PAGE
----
Supreme Court Overrules Law Allowing Debt-Collection Robocalls
Grow Your Business, Not Your Inbox
If there's one thing that can unite Americans, it's a disdain for robocalls. You can expect fewer autodials, though, since the Supreme Court this week struck down a 2015 law allowing automated messages by debt collectors.
Nearly 30 years ago, Congress passed the Telephone Consumer Protection Act of 1991 (TCPA), which generally prohibits robocalls to home and mobile phones. A recent amendment, however, allows pre-recorded messages to be made if collecting debts to the government—including student loan and mortgage balances.
The robocall restriction survived strict scrutiny because of the government's "compelling interest in collecting debt," according to this week's Supreme Court decision. "Severing this relatively narrow exception to the broad robocall restriction fully cures the First Amendment unequal treatment problem and does not raise any other constitutional problems," the ruling, written by Justice Brett Kavanaugh, said.
This case began when the American Association of Political Consultants and three other organizations—which "make calls to citizens to discuss candidates and issues, solicit donations, conduct polls, and get out the vote"—filed a declaratory judgement against the U.S. Attorney General and FCC, claiming the 2015 law violates their First Amendment rights. Plaintiffs believe their outreach would be more effective and efficient, the court document said, if they could make robocalls. But, as they are not collecting government debt, the law prohibits it.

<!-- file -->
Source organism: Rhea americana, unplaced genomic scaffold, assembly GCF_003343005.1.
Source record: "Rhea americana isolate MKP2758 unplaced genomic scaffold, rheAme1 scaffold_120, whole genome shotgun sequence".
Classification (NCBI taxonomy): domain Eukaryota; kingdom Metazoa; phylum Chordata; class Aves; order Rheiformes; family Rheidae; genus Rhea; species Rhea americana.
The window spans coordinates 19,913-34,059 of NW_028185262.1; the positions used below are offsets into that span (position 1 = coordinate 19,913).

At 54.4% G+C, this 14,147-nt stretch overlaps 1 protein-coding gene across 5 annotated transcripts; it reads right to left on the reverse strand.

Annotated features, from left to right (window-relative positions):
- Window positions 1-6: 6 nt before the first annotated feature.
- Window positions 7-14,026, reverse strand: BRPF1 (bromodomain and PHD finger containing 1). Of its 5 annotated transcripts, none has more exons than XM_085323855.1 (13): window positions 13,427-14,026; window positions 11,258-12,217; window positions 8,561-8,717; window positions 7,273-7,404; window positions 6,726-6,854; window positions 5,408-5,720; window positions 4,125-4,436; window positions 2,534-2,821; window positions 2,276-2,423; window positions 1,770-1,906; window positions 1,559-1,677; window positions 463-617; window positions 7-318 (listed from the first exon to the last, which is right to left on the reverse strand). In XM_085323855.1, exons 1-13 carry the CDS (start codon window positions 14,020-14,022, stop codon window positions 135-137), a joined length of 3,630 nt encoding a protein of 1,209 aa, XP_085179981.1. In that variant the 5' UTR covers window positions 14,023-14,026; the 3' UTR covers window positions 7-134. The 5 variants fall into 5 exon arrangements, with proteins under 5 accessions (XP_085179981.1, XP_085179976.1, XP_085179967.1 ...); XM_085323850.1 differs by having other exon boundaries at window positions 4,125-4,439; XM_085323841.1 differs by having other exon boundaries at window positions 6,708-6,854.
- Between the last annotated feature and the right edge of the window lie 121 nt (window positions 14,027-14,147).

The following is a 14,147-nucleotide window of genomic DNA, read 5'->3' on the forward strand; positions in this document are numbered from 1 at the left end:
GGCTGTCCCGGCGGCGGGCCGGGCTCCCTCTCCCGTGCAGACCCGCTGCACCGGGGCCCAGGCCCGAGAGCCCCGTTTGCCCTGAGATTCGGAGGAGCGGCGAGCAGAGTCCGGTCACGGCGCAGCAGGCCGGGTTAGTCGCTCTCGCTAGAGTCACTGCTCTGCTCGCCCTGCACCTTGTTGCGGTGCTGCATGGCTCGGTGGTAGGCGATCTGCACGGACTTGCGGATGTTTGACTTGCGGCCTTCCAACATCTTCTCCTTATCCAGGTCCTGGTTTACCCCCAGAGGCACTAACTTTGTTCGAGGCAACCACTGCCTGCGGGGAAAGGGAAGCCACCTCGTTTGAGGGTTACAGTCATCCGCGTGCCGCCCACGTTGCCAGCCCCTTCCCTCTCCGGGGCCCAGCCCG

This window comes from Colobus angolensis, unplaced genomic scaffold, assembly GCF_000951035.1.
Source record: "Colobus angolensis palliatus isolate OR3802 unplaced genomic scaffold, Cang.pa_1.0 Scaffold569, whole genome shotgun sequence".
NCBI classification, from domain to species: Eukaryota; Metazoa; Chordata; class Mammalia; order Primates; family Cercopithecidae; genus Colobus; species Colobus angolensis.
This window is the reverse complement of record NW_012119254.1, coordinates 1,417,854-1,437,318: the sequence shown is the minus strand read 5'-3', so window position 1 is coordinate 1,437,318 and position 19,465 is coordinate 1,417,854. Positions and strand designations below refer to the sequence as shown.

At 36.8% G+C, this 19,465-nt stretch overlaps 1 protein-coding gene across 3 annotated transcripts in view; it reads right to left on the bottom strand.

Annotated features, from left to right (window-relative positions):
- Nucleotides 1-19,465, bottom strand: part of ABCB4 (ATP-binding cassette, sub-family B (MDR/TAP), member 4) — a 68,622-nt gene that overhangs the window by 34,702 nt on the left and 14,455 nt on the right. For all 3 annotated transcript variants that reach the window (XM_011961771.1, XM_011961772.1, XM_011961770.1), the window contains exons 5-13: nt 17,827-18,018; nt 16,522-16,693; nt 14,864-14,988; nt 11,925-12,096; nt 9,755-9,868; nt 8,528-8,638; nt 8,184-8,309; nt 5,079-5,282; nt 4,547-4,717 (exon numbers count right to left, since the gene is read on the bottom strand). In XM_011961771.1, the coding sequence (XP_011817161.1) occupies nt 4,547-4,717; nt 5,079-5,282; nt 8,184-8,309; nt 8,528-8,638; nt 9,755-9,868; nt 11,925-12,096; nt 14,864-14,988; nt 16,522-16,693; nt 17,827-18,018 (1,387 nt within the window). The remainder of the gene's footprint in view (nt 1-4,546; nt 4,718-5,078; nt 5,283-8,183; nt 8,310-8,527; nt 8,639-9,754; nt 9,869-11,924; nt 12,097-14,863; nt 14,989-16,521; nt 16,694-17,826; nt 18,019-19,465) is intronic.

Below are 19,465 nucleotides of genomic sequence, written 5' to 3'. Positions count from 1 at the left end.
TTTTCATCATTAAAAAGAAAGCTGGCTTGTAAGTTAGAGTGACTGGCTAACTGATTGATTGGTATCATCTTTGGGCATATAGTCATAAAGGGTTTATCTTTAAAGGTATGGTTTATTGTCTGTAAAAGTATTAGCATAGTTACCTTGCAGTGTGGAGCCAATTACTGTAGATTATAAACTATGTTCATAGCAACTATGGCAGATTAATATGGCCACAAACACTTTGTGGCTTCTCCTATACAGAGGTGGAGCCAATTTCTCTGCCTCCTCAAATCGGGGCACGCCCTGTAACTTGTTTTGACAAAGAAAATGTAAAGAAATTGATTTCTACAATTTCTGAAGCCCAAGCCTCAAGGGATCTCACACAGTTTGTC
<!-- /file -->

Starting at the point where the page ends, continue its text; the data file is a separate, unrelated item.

"As the government concedes, the robocall restriction with the government-debt exception cannot satisfy strict scrutiny," the July 6 ruling said. "The government has not sufficiently justified the differentiation between government-debt collection speech and other important categories of robocall speech, such as political speech, issue advocacy, and the like."
A majority of conservative justices—Kavanaugh, John Roberts, Clarence Thomas, and Neil Gorsuch, as well as liberal-leaning Sonia Sotomayor—agreed that the 2015 government-debt exception violates the First Amendment. Justices Stephen Breyer, Ruth Bader Ginsburg, and Elena Kagan, meanwhile, would have upheld the government-debt exception, "but given the contrary majority view, agreed that the provision is severable from the rest of the statute," according to the decision.
Federal Communications Commission Chairman Ajit Pai, who previously opposed the Obama Administration's 2015 "carve-out" for federal debt collectors, praised Monday's ruling: "I am glad to hear that Americans, who are sick and tired of unwanted robocalls, will now get the relief from federal-debt-collector robocalls they have long deserved," he said in a statement.
Commissioner Jessica Rosenworcel—often in opposition to Pai—also agreed with this week's decision, tweeting that "robocalls are OUT OF CONTROL." "Now let's do something radical," she added. "Let's use it to finally stop these calls and the scams behind them."